I woke up with someone gently calling my name and the immediate next sensation was the pain from my pelvic region which hit me. It was a burning, sharp pain…one I wished I didn’t feel as the picture my mind conjured up was physically feeling that a part of me was no longer there. (My uterus and tubes had been removed). I could only manage the word “Pain…”. And, when asked, “On a scale of 1 to 10 how bad is it?” I replied “10…” and continued to make a whimpering sound.
My pain continued to be managed by the nurse next to me but I never saw her face as my eyes opened and closed the whole time. I heard a man’s voice guiding her as I slipped in and out of sleep, feeling myself being called back to the lull of the anaesthesia. It went like this for a while (just over an hour I think) as I heard him saying that if they didn’t successfully get my pain under control and me awake enough to go to the ward, they would have to call the surgeon back. I fought against it and after the next shot of pain medication, I felt comfortable enough to manage it on my own. I slept most of the day away and regained a semi-state of being awake after 5 pm, fully aware that I had been checked on a few times by the nursing staff who administered medication into the drip in my arm and monitored my blood pressure and fever.
I heard a swooshing sound which came from the pumps on both my legs, each pumping and squeezing, one after the other. (It was familiar to me, having had them on when I was comatose with my last 3 brain surgeries to treat my Hydrocephalus, 7 years ago). This is to ensure that my blood flow is regulated and no blood clots form which can cause serious complications or even death. Lifting up the blanket, I was curious to see what my tummy looked like and noticed 5 patches spread across my abdomen. It looked swollen and jiggled like a mould of jelly when I touched it. (I plan on working that off once I’ve healed). Apparently, the bed is placed at an angle where your head is down and your feet are pointing upward, causing your organs to fall back down and giving the surgeon space to work. Also, they pump your tummy full of gas so that it’s bloated and increases the space by lifting your belly.
P.S. It’s not a pleasant experience afterwards trying to get that gas out nor is having people asking a question that seems vital “Have you farted yet?” but I digress… 🙂
I was thankful for the sight of the patches because that meant I had a successful Laparoscopic procedure instead of a C-Section cut. Having had all 3 my children via C-Section, I will be the first to say that it was 1000 times worse than this in comparison.
Over the next day, I recovered to the point where I could get out of bed on my own once the catheter had been removed, have a shower and actually felt like a normal person again. I was happy, I was at peace and truly thankful to the surgeon for her skill in getting us both through a successful operation. I thanked her later when I saw her again and learned that there was nothing of concern found as suspected. The only thing that could have been the cause of my pain was that my tubes were actually tied (I wasn’t aware this had been done) and one was swollen, probably from blood trying to get through, etc. It took me a bit by surprise but I realised quickly enough, there’s no point in questioning any of it then anyway as it wouldn’t make any difference.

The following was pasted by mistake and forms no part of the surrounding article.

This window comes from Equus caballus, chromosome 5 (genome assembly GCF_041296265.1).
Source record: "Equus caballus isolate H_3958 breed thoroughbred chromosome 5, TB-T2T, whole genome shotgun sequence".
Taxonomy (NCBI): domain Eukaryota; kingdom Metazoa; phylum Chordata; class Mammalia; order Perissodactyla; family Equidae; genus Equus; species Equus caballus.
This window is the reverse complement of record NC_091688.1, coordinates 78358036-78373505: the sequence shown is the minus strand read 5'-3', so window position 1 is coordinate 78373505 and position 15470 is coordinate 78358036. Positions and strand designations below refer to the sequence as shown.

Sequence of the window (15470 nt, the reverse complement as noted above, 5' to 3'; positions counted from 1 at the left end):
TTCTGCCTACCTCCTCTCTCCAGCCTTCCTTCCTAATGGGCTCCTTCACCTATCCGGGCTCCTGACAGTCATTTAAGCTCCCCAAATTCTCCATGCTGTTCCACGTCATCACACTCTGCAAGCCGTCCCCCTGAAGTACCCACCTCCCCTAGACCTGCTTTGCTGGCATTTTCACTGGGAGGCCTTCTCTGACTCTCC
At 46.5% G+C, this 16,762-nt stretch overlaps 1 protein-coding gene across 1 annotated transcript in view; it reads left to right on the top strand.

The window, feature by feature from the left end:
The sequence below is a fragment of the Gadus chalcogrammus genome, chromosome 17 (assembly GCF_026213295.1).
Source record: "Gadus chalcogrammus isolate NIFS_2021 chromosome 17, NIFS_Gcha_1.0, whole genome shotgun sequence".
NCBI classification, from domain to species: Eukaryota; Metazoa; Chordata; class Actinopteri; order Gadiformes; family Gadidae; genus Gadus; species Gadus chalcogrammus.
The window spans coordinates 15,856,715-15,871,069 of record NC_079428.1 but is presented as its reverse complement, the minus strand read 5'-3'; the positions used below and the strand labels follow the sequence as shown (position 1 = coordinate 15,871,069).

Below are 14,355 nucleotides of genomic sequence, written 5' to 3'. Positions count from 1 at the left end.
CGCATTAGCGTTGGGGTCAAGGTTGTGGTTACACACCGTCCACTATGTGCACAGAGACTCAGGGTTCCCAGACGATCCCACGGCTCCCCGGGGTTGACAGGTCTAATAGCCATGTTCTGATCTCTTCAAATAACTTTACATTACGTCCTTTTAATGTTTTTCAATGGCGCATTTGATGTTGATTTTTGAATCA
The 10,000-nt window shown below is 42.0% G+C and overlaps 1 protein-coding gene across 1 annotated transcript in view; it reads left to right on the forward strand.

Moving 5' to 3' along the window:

Relieved is a word I would strongly use at the end of this saga. It’s been a few days since I’ve been released from the hospital and aside from literally feeling (for a few seconds) like a part of me had been ripped out, I am no longer in pain and am managing that aspect comfortably. If I don’t remind myself time and again that I’ve just had a major operation, I would surely forget.
The day of the operation, my family came to visit and just before they left, I remember saying to my eldest son “How does it feel for you?” He looked at me a bit confused and asked, “What do you mean?” “Well, this was your first home…and now it’s been torn apart and destroyed“. He just looked at me, processed what I had said and smiled saying “As long as you’re OK mum, it’s all good“.
The biggest challenge at the moment for me, almost being at the end of week 1 of 6 for recovery, is lying flat on my backside and allowing my body to heal. It’s work in progress…
I figure I gave motherhood my best shot in that regard. My uterus has served me well and delivered 3 healthy children…what more could I ask for?
Coming back to the words I heard that morning, I believe fully that when we are faced with situations like this, beyond our control and we are at our most vulnerable, we truly don’t need to fear. Simply believing and accepting is good enough…whatever the outcome may be. Looking back, I had Angels with me every step of the way…people who just stood out from the rest and this is what gives me renewed hope for the next time I find myself lying on the operating table.
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I blog about Hydrocephalus and Selective Mutism to give a voice to the millions of people around the world with this condition and disorder. As much as these experiences are unique to me and my family, I’m sure others have experienced it too. My aim…to shine a light on it and raise awareness – simple and challenging at the same time but worth it!